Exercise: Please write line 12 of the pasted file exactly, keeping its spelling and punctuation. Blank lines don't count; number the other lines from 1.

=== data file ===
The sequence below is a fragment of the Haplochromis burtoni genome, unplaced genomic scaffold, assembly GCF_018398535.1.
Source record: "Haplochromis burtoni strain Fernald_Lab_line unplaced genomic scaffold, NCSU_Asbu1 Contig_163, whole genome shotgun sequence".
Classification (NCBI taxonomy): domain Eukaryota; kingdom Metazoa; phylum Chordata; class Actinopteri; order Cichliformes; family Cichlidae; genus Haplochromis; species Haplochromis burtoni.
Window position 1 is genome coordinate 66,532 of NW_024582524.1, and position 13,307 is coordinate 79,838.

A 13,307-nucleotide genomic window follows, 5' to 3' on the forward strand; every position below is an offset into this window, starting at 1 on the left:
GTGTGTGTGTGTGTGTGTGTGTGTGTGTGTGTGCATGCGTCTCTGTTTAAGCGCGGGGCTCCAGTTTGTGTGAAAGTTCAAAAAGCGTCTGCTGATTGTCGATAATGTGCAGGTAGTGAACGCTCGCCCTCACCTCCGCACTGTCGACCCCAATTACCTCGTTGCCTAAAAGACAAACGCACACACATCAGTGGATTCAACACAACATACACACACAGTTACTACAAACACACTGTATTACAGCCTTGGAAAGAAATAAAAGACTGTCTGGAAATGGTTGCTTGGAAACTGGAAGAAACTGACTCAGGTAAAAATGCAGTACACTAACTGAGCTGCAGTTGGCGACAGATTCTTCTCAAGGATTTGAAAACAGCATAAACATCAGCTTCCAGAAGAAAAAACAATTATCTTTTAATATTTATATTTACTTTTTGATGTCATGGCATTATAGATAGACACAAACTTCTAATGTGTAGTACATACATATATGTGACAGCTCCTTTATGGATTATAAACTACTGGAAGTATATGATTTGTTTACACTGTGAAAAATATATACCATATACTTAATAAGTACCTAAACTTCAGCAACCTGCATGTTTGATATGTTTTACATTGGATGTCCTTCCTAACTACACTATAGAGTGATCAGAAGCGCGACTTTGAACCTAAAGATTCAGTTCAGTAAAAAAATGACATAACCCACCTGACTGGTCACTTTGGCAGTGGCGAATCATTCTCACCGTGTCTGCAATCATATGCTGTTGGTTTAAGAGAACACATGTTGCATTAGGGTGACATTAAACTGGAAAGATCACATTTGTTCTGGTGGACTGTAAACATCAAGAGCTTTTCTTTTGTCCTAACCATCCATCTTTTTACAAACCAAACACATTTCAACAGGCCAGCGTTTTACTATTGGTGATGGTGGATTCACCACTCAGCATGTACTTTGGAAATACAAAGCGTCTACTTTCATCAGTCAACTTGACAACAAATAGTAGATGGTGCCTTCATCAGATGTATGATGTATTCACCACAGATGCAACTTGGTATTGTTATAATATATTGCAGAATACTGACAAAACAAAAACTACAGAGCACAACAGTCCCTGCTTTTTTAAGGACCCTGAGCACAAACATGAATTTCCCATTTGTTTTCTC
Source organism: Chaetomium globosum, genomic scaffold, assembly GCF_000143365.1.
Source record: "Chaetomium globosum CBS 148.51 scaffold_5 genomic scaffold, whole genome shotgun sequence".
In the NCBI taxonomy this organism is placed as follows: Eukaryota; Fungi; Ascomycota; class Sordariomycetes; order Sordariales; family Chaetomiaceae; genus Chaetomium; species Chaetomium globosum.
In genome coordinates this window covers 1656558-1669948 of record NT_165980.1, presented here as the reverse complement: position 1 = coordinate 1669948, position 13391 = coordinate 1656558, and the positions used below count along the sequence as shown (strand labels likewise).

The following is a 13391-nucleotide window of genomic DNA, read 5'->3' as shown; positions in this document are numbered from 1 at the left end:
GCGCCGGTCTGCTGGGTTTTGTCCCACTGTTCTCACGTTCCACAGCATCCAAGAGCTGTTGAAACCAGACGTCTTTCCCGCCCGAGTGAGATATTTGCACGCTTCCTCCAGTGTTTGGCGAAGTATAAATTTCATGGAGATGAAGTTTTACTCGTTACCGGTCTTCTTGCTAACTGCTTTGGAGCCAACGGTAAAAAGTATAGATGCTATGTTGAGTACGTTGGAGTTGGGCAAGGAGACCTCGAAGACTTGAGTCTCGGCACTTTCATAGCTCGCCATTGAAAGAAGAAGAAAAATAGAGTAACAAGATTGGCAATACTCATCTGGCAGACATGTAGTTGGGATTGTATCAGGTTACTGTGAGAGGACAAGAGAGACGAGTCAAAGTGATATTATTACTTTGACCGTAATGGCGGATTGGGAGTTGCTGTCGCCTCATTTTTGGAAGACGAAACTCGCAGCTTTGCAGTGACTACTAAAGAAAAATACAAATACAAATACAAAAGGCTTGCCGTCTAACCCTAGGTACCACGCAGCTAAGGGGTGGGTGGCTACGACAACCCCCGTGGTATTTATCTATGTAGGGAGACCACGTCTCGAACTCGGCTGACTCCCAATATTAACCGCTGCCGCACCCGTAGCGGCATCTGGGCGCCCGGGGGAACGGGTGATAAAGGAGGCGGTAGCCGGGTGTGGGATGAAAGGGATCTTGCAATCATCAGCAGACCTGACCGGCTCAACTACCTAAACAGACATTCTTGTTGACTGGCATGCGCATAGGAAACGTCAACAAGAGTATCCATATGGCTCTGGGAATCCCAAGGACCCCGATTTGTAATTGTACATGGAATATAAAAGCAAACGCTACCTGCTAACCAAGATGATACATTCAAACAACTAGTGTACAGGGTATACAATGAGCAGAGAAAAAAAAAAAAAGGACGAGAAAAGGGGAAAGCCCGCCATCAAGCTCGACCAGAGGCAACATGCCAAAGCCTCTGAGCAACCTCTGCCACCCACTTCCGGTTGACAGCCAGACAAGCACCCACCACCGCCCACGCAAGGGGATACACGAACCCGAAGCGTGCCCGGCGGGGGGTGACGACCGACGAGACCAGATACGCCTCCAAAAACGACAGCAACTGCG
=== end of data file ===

GCGCCGGTCTGCTGGGTTTTGTCCCACTGTTCTCACGTTCCACAGCATCCAAGAGCTGTTGAAACCAGACGTCTTTCCCGCCCGAGTGAGATATTTGCACGCTTCCTCCAGTGTTTGGCGAAGTATAAATTTCATGGAGATGAAGTTTTACTCGTTACCGGTCTTCTTGCTAACTGCTTTGGAGCCAACGGTAAAAAGTATAGATGCTATGTTGAGTACGTTGGAGTTGGGCAAGGAGACCTCGAAGACTTGAGTCTCGGCACTTTCATAGCTCGCCATTGAAAGAAGAAGAAAAATAGAGTAACAAGATTGGCAATACTCATCTGGCAGACATGTAGTTGGGATTGTATCAGGTTACTGTGAGAGGACAAGAGAGACGAGTCAAAGTGATATTATTACTTTGACCGTAATGGCGGATTGGGAGTTGCTGTCGCCTCATTTTTGGAAGACGAAACTCGCAGCTTTGCAGTGACTACTAAAGAAAAATACAAATACAAATACAAAAGGCTTGCCGTCTAACCCTAGGTACCACGCAGCTAAGGGGTGGGTGGCTACGACAACCCCCGTGGTATTTATCTATGTAGGGAGACCACGTCTCGAACTCGGCTGACTCCCAATATTAACCGCTGCCGCACCCGTAGCGGCATCTGGGCGCCCGGGGGAACGGGTGATAAAGGAGGCGGTAGCCGGGTGTGGGATGAAAGGGATCTTGCAATCATCAGCAGACCTGACCGGCTCAACTACCTAAACAGACATTCTTGTTGACTGGCATGCGCATAGGAAACGTCAACAAGAGTATCCATATGGCTCTGGGAATCCCAAGGACCCCGATTTGTAATTGTACATGGAATATAAAAGCAAACGCTACCTGCTAACCAAGATGATACATTCAAACAACTAGTGTACAGGGTATACAATGAGCAGAGAAAAAAAAAAAAAGGACGAGAAAAGGGGAAAGCCCGCCATCAAGCTCGACCAGAGGCAACATGCCAAAGCCTCTGAGCAACCTCTGCCACCCACTTCCGGTTGACAGCCAGACAAGCACCCACCACCGCCCACGCAAGGGGATACACGAACCCGAAGCGTGCCCGGCGGGGGGTGACGACCGACGAGACCAGATACGCCTCCAAAAACGACAGCAACTGCG